- The estate tax is separate from the income tax, and is paid on the net value of all of your assets, including death benefits on life insurance, your home and real estate, your retirement and bank accounts, and any other items or accounts that you own at your death in excess of the estate tax exemption amount?
- In 2013, the estate tax rate is schedule to be 55% on all assets over $1 million?
- For most families, estate taxes are totally voluntary? Only people who fail to plan will end up paying estate taxes.
Advanced estate tax planning focuses primarily on reducing transfer taxes and income taxes, specifically the three taxes most commonly imposed on the transfer of assets: the gift tax, the estate tax, and the generation-skipping transfer tax. In addition to the transfer taxes that may apply, income taxes can also often be reduced for transfer recipients.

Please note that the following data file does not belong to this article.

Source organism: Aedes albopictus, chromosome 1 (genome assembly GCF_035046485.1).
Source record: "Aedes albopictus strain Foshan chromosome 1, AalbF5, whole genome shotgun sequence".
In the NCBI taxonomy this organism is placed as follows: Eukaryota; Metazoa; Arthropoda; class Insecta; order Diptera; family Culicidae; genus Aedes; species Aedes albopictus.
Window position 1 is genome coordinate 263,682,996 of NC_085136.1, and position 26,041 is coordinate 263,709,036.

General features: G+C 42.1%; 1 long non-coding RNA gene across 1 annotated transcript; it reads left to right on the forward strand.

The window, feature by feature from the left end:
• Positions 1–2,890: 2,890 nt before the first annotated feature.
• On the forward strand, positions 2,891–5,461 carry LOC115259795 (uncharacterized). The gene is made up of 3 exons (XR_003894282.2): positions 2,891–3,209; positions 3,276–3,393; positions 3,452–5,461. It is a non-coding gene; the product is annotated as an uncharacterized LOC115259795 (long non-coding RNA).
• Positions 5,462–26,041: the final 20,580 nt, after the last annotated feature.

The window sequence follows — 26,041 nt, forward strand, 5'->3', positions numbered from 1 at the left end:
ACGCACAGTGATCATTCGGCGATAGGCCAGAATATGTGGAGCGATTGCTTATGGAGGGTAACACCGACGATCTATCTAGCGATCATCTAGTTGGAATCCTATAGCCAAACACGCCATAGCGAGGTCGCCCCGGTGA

The gift tax applies to transfers made during life. The estate tax applies to transfers at death. The generation-skipping transfer tax applies to transfers during life or at death which passes over the children's generation and goes directly to grandchildren and generations that follow.
Advanced Estate Planning Strategies
Depending on the needs of your family, the following tax reduction tools may be useful:
- Private Charitable Foundation
- Life Insurance Trusts
- Qualified Personal Residence Trust
- Charitable Remainder Trusts
- Grantor Retained Annuity Trust
- Retained Unitrust
- Asset Protection Trusts
- Land Trusts
- Dynasty Trust (Protection against the generation-skipping transfer tax)
- Family Limited Partnerships
- Asset Gifting
To learn about common estate planning issues, check out our free guide, Estate Planning Pitfalls: The 12 Most Common Threats to Your Estate & Your Family's Future, or to discuss your estate planning concerns, please call our office at 919-443-3035 or use our contact form.